• Share

AAR wants return to joint meetings with biblical scholars

SBL officials greet news favorably
The annual pre-Thanksgiving joint meeting of the American Academy of Religion and the Society of Biblical Literature had a record registration in 2006 of over 11,000, and last year’s meeting in San Diego drew about 10,200 scholars, students and publishers.

But the 2007 meeting was to be the last concurrent one for the two organizations except for 2011 in San Francisco. The AAR board had concluded that the meetings were getting too big and were limiting program innovation. Besides, some said, most AAR academicians teach about all kinds of religions, whereas the SBL, with its mixture of seminary scholars and professors at secular universities, focuses on biblical research.

However, acknowledging that the separation was a “contentious subject,” the AAR board in April decided that the organization should return to the old arrangement. A major factor was its internal survey of AAR members last year showing that between 70 and 75 percent, depending on the question, wanted to meet with the SBL.

Moreover, the AAR board announced that in scheduling future independent meetings in late October or early November, it encountered “scheduling and logistical problems.” An AAR spokesperson said this year’s November 1-3 meeting in Chicago was shortened because of Election Day on November 4.

“Members wanting to be with their children around Halloween is a potential problem,” she added. Another possible disadvantage was that parts of two weeks in the academic calendar will be affected at the next several AAR meetings, whereas the Saturday-through-Tuesday-meetings before Thanksgiving cause minimal disruption.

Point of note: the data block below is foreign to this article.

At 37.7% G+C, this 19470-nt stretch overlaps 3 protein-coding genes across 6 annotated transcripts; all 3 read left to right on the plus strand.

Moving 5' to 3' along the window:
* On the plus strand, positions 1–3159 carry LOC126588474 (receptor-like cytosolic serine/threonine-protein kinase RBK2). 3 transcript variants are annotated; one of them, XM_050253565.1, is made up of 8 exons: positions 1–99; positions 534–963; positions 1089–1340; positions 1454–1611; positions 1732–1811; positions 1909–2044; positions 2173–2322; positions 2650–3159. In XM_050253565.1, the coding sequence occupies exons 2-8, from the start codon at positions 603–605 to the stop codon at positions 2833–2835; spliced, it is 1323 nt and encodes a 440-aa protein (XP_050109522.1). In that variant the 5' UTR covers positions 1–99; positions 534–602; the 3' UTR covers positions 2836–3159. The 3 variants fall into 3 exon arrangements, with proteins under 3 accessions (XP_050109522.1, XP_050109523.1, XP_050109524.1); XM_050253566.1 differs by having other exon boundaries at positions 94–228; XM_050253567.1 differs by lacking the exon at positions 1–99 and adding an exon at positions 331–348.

SBL officials, who met April 26, greeted the news favorably and reaffirmed the organization’s “continued interest in meeting” concurrently in the same city “as soon as it is possible” given its contractual agreements. “We are already scheduled through 2012 (Chicago) and 2013 (Baltimore).”

The ratio of registrants at the joint meetings has been roughly 60 percent AAR members and 40 percent SBL members. Publishing houses and other exhibitors at the meetings lamented the earlier AAR decision to meet separately, in view of the added expense of two meetings.

If the SBL is agreeable, the AAR board said, it would welcome back the jointly sponsored book exhibits, a common employment interview center and the freedom to attend each other’s sessions, programs and receptions, according to Jack Fitzmier, AAR executive director.

Ironically, AAR and SBL have national offices in the same building in Atlanta. The SBL was not involved in the initial decision by the AAR, nor was it involved in the latest discussion. But SBL leaders called the traditional collaboration “a good idea.”

“It brings together people from diverse disciplines and backgrounds to exchange ideas and build relationships,” wrote Kent Richards, SBL executive director.

Join the Conversation via Facebook

To post a comment, log inregister, or use the Facebook comment box.